Defense lawyers at the murder trial of ex-Minneapolis cop Derek Chauvin claimed Wednesday that exhaust fumes from a police vehicle at the scene contributed to George Floyd’s police custody death.
David Richard Fowler, a retired Maryland forensics expert, told jurors that while Floyd did not die from carbon monoxide poisoning, it was a “contributing condition” in his May 25 death while pinned down.
“His face was facing towards the vehicle, towards the rear of the vehicle, and directly towards the area where you would expect the tailpipe or the tailpipes of the vehicle to be,” Fowler testified.
“Let me ask you,” Chauvin’s lawyer Eric Nelson said. “Are you suggesting that Mr. Floyd died from carbon monoxide poisoning?”
“Absolutely not, no,” Fowler answered. “Not a full carbon monoxide poisinong. No.”
But he also noted that he did not believe the coroner who performed Floyd’s autopsy checked his blood for carbon monoxide.
It’s the first time vehicle exhaust has been mentioned in connection with Floyd’s death.
Viral video of Floyd’s death shows Chauvin restraining Floyd with his knee on his neck for more than nine minutes, with Floyd face-down on the ground at the rear of a Minneapolis police SUV.
In earlier testimony, Fowler said there were several contributing factors that led to Floyd’s death, including heart disease, and fentanyl and methamphetamines that were found in his system following his death.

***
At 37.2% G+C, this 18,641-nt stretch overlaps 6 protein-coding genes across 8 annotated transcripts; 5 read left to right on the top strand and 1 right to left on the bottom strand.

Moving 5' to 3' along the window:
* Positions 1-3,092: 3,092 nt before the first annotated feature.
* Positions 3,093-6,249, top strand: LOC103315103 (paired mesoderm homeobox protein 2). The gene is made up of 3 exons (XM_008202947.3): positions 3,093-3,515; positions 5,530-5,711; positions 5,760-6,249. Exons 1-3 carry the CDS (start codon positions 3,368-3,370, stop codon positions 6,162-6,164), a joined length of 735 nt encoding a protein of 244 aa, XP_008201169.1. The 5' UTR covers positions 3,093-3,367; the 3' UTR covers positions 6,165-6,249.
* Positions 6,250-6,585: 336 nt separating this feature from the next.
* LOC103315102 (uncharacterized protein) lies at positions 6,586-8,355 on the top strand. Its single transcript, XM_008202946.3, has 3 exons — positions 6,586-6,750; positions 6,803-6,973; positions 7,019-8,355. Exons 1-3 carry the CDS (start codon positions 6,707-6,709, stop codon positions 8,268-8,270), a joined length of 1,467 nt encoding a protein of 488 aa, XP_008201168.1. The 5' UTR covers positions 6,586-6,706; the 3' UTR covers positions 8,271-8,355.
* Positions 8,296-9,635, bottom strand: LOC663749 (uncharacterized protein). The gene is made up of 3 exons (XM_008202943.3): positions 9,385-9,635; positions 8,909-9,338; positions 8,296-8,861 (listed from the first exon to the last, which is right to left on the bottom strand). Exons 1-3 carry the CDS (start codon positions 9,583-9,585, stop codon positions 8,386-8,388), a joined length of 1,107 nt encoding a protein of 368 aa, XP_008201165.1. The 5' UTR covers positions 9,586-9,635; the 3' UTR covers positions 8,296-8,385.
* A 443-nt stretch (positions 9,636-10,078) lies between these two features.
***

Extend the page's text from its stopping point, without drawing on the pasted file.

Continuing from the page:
“During his restraint and subdual by police or restraint by the police, and then his significant contributory conditions … he would have the toxicology, and fentanyl and methamphetamine,” Fowler testified.
“There is exposure to a vehicle exhaust, so potentially carbon monoxide poisoning, or at least an effect from increased carbon monoxide in his bloodstream,” he said. “So, all of those combined to cause Mr. Floyd’s death.”
Prosecutors have argued throughout the trial, now in its third week, that Floyd died as a result of Chauvin’s restraint, which left him unable to breathe for several minutes.
Defense lawyers began presenting their case this week, with the trial expected to wrap up this week and move to closing arguments on Monday,
Chauvin is charged with second-degree murder, third-degree murder, and second-degree manslaughter in Floyd’s death.